Asked if he was concerned about reactions to him being a foreigner, Mr Killa dismissed this saying he was not a foreigner and his Grenadian birth paper could never undermine his Trini roots. He said his great-grandfather came to Trinidad and had several children and he has been visiting the country since he was a boy.
“I am not a foreigner, someone born in the US, or some faraway place, his great grandfather came to Trinidad and had lots of children here. If you inhale properly, on a cool day, you will smell spice, that is the Grenada right next door. I was coming here since I was a young boy, this is home for me (and I) will represent TT and Grenada,” he said.
During his energetic performance, Mr Killa called for an end to fighting and for people to embrace feteing, but still brought out a coffin as a prop to show that all his competitors were dead. His second prop sealed his dominance on the night, as he told the crowd he would take the crown and carry it home, not by plane but by boat before stepping into a makeshift ship. Fans surged forward and, as his song commands, carried him through the crowd before returning him to the stage.
When host Sunny Bling announced Iwer had placed second, Mr Killa’s supporters backstage knew he had won and began chanting his name. When the results became official, he was ushered onto the stage, a dazed look on his face.
A dream come true
“It is emotionally challenging right now. I am trying to keep back the tears but I am extremely happy, my mother is here and I just want to thank all my fans. This is my dream. This feel like a dream, literally feels like a dream, there is no words to express this feeling. I want to say to all the youths never give up. I came from nothing to something and now I am the soca monarch king. This is joy beyond joy. This is my dream. I dreamt about this as a child. I never gave up, your dreams are possible,” said Mr Killa, as his song played in the background and the crowd chanted his name.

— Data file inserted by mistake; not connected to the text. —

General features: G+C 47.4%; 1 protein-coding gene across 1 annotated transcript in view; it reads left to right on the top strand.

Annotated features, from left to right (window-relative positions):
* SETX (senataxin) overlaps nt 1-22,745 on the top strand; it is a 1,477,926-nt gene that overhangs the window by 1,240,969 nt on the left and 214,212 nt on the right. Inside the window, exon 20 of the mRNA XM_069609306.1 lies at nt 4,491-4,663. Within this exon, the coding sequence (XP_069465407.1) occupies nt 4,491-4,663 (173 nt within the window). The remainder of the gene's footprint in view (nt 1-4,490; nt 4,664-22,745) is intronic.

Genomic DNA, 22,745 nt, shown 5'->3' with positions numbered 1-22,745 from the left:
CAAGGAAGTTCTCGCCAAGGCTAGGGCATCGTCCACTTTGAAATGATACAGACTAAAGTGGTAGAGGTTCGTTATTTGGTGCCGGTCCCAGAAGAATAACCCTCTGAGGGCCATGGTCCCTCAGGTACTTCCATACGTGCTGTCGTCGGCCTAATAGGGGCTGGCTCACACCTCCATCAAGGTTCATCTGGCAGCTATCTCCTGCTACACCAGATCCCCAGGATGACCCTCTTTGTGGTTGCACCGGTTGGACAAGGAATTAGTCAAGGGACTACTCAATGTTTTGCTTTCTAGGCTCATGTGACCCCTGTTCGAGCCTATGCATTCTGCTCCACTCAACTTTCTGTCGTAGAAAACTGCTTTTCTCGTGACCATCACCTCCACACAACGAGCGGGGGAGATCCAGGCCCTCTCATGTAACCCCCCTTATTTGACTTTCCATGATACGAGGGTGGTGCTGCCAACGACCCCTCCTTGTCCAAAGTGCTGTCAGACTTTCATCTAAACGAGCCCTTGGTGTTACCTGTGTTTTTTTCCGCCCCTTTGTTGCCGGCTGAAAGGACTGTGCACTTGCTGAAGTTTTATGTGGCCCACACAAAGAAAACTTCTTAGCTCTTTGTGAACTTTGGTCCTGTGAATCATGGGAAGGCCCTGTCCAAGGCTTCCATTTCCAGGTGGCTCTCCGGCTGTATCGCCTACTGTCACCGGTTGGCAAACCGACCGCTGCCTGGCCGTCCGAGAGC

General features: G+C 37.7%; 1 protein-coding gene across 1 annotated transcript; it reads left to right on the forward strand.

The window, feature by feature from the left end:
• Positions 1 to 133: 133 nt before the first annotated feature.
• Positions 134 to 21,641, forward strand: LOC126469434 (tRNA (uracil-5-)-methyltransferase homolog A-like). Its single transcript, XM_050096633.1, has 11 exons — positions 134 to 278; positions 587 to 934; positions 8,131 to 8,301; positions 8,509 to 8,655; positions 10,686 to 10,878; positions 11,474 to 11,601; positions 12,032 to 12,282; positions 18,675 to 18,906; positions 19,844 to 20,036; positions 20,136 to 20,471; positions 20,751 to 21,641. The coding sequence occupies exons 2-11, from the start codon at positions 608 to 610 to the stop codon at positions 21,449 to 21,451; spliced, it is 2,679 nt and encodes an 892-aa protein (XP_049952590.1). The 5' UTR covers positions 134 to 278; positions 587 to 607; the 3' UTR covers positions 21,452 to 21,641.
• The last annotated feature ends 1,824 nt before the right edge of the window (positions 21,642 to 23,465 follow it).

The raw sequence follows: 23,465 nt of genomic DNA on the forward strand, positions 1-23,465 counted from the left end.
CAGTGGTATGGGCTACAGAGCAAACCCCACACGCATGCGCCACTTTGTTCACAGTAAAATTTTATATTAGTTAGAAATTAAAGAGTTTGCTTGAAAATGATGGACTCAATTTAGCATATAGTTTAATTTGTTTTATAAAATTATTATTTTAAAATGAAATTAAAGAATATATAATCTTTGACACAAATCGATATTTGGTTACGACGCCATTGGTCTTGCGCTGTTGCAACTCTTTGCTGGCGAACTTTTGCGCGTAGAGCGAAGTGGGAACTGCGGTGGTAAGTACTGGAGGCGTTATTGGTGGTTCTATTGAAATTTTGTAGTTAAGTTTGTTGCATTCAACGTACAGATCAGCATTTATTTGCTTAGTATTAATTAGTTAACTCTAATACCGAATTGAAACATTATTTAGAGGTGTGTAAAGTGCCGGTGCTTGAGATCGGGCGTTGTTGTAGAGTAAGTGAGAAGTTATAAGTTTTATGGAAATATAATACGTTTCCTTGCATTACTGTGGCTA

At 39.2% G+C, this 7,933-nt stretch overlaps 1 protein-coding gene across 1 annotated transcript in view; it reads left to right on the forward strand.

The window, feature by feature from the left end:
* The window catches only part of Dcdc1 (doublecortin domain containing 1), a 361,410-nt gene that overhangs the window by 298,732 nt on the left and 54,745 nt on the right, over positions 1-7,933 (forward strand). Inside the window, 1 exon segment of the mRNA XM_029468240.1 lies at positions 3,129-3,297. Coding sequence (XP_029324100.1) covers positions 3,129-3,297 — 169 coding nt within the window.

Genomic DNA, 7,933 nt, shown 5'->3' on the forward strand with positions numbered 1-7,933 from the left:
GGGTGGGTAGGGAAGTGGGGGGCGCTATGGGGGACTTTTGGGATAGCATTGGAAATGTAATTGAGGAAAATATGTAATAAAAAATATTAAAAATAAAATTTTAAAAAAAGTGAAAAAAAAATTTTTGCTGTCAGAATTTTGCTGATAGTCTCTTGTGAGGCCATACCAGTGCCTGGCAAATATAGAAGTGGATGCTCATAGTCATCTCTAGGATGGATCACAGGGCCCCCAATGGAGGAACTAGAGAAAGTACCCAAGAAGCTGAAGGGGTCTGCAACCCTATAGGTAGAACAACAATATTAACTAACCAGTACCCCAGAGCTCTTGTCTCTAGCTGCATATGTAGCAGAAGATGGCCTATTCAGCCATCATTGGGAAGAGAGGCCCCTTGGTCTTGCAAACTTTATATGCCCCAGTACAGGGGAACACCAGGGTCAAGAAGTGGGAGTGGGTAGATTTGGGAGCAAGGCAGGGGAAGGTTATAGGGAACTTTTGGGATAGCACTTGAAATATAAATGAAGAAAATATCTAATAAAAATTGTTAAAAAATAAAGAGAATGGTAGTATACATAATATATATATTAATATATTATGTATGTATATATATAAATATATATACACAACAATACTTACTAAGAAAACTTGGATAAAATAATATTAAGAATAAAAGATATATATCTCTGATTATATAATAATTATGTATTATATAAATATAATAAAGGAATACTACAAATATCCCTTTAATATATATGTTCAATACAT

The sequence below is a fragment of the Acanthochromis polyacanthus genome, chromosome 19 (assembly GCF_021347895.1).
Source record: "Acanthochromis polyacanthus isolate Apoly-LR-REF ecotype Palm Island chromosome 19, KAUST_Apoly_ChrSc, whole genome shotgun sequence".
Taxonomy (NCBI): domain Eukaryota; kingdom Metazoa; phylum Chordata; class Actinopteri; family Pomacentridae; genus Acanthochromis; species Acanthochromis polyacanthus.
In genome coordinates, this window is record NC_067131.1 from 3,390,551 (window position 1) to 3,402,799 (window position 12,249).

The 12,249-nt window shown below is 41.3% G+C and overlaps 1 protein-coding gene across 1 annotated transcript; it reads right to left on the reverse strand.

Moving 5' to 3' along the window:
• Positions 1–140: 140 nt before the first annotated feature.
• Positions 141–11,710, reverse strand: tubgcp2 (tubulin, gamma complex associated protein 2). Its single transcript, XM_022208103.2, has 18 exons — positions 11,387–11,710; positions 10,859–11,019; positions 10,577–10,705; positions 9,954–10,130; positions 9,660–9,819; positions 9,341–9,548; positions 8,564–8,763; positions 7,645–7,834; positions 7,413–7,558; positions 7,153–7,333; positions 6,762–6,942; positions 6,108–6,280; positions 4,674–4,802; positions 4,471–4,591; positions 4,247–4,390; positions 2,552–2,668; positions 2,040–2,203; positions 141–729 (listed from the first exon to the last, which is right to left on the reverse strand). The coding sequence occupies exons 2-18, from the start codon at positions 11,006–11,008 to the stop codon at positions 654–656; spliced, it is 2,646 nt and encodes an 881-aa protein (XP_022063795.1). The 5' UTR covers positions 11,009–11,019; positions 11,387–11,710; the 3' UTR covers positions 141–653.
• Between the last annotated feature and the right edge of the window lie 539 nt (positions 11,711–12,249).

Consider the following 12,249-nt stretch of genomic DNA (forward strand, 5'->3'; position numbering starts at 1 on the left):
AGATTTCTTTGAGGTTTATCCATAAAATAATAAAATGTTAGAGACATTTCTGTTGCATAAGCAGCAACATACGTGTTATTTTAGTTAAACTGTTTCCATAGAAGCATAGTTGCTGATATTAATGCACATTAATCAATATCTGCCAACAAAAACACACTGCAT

He said his aim now was to take soca to greater heights so the world may feel the power of the music. His celebration? A mixture of TT and Grenadian rum, more performances and a special hug for his mother. “First thing I might do is take a one shot, thank mamma for having this boy, go on my knees and thank the Father, then go celebrate.”
His mother, Ann Plenty hugged him as he cried after being told he won. He spent a few minutes in her embrace before he was whisked away to receive his cheque and to be interviewed by the media.
As he spoke to reporters, Plenty, who sat a short distance away, told Sunday Newsday she was proud of her son.
“I always tell him to do the best he could and respect his elders. Do the greatest he could do. I taught him, ‘no matter what you doing son, always pray before you enter that stage.’ Faith is a supernatural gift from God and it can move mountains. I also want to thank the people who helped him become the winner,” she said.
Mr Killa thanked his fans who made his song a hit, and described the response as “monstrous” and appreciated his supporters for their continued faith in him.
His next aim, he said, will be to “buss a wine on the Grammy stage”.